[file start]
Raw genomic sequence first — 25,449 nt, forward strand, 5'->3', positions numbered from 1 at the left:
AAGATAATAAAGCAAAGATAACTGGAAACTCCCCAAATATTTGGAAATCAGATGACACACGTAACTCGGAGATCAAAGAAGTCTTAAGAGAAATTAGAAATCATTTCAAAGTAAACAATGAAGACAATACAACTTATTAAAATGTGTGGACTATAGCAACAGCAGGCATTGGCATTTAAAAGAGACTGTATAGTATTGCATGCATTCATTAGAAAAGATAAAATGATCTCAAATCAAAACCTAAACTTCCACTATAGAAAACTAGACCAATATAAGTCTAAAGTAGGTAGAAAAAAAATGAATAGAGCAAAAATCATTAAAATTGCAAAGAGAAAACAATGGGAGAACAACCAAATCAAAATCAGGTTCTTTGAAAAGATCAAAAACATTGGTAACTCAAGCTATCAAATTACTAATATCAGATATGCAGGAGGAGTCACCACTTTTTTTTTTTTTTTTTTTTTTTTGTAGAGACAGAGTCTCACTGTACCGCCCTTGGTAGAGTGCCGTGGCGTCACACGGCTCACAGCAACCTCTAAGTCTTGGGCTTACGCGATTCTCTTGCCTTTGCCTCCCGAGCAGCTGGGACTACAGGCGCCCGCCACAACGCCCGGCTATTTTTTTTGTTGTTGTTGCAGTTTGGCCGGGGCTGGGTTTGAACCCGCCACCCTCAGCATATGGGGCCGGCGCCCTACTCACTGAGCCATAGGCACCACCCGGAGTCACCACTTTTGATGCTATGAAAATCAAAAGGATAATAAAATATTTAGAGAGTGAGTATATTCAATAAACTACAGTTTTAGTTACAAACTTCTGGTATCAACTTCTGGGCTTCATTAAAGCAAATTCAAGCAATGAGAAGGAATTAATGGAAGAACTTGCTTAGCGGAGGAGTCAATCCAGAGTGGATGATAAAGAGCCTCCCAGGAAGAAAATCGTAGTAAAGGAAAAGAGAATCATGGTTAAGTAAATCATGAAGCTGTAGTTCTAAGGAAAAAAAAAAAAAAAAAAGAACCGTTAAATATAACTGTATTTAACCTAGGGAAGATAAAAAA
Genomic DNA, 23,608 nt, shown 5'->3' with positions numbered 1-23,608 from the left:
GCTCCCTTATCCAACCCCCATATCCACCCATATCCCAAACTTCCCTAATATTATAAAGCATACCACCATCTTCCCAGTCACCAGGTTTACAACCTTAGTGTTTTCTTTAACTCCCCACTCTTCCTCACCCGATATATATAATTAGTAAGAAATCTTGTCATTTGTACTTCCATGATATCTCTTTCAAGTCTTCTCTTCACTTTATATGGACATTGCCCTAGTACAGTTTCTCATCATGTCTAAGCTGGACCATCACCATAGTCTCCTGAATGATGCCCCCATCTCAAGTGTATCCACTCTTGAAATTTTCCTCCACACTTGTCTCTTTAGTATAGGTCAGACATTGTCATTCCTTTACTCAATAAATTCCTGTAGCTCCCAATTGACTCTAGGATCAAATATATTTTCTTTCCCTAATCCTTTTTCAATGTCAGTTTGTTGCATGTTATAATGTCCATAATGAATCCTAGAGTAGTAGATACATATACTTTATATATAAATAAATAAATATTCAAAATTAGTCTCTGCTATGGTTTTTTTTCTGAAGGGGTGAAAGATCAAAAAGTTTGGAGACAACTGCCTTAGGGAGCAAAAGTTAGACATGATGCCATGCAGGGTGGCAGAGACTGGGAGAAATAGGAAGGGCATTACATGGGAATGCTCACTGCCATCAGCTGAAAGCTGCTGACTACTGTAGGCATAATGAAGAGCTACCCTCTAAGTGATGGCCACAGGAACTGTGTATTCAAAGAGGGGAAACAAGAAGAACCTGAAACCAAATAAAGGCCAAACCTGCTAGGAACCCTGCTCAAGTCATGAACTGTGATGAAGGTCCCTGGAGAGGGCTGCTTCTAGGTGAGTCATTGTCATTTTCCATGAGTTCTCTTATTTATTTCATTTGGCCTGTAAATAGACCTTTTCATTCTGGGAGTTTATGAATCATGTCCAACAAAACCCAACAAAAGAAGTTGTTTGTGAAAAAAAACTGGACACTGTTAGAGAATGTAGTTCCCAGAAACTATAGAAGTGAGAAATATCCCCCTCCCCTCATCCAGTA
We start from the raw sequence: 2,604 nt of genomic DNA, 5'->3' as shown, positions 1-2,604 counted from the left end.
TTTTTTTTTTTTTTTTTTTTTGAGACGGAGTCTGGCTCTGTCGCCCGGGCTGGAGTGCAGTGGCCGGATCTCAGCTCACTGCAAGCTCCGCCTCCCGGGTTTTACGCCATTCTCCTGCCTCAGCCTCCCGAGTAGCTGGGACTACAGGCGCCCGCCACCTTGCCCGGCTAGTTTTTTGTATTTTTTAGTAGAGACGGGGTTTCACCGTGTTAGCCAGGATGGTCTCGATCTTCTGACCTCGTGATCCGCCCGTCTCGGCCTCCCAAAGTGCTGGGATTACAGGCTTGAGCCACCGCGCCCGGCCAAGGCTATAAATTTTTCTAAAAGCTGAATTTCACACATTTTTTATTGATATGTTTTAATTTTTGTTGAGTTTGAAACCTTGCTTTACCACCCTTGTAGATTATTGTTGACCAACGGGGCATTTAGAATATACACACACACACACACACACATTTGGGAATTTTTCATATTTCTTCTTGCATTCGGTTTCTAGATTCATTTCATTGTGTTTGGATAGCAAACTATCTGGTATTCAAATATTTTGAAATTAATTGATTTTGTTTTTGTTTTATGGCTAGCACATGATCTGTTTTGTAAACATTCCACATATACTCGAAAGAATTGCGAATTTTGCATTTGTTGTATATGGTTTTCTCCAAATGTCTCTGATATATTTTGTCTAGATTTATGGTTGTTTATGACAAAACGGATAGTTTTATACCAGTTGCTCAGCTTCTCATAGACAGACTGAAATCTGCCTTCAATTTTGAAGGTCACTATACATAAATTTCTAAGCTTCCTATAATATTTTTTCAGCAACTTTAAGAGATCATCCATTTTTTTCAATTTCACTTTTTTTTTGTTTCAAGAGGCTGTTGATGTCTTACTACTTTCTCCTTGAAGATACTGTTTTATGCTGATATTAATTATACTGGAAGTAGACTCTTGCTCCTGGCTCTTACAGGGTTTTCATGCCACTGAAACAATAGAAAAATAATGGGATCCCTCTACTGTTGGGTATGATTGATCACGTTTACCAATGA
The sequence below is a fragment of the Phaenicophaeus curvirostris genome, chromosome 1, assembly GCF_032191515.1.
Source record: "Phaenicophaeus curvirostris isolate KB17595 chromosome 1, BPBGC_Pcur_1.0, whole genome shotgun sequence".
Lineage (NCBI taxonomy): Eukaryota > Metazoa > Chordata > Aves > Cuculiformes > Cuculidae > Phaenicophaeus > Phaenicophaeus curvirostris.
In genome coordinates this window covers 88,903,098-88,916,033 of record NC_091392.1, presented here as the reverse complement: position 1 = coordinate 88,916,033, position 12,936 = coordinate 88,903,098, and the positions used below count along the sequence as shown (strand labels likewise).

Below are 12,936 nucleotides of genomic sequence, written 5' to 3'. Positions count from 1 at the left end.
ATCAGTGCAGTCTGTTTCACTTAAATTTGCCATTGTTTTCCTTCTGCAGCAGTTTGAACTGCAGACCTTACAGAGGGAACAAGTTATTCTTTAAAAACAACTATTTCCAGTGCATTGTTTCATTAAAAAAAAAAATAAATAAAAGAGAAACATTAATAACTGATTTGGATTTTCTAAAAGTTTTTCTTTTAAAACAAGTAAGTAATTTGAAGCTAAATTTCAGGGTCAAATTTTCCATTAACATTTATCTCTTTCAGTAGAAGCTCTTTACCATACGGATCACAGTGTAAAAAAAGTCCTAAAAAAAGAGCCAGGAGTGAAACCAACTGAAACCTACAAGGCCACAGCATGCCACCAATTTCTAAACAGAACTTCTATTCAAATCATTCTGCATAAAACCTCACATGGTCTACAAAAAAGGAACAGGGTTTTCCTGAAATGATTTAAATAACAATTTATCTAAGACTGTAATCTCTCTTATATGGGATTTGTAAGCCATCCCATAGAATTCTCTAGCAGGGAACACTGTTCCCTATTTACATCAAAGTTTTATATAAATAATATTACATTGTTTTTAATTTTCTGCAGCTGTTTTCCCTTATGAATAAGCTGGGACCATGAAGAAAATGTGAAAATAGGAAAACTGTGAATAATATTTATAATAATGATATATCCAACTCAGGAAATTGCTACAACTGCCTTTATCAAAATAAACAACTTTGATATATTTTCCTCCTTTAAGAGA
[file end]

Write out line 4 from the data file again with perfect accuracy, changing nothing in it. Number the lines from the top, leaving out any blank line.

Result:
GCTCCCTTATCCAACCCCCATATCCACCCATATCCCAAACTTCCCTAATATTATAAAGCATACCACCATCTTCCCAGTCACCAGGTTTACAACCTTAGTGTTTTCTTTAACTCCCCACTCTTCCTCACCCGATATATATAATTAGTAAGAAATCTTGTCATTTGTACTTCCATGATATCTCTTTCAAGTCTTCTCTTCACTTTATATGGACATTGCCCTAGTACAGTTTCTCATCATGTCTAAGCTGGACCATCACCATAGTCTCCTGAATGATGCCCCCATCTCAAGTGTATCCACTCTTGAAATTTTCCTCCACACTTGTCTCTTTAGTATAGGTCAGACATTGTCATTCCTTTACTCAATAAATTCCTGTAGCTCCCAATTGACTCTAGGATCAAATATATTTTCTTTCCCTAATCCTTTTTCAATGTCAGTTTGTTGCATGTTATAATGTCCATAATGAATCCTAGAGTAGTAGATACATATACTTTATATATAAATAAATAAATATTCAAAATTAGTCTCTGCTATGGTTTTTTTTCTGAAGGGGTGAAAGATCAAAAAGTTTGGAGACAACTGCCTTAGGGAGCAAAAGTTAGACATGATGCCATGCAGGGTGGCAGAGACTGGGAGAAATAGGAAGGGCATTACATGGGAATGCTCACTGCCATCAGCTGAAAGCTGCTGACTACTGTAGGCATAATGAAGAGCTACCCTCTAAGTGATGGCCACAGGAACTGTGTATTCAAAGAGGGGAAACAAGAAGAACCTGAAACCAAATAAAGGCCAAACCTGCTAGGAACCCTGCTCAAGTCATGAACTGTGATGAAGGTCCCTGGAGAGGGCTGCTTCTAGGTGAGTCATTGTCATTTTCCATGAGTTCTCTTATTTATTTCATTTGGCCTGTAAATAGACCTTTTCATTCTGGGAGTTTATGAATCATGTCCAACAAAACCCAACAAAAGAAGTTGTTTGTGAAAAAAAACTGGACACTGTTAGAGAATGTAGTTCCCAGAAACTATAGAAGTGAGAAATATCCCCCTCCCCTCATCCAGTA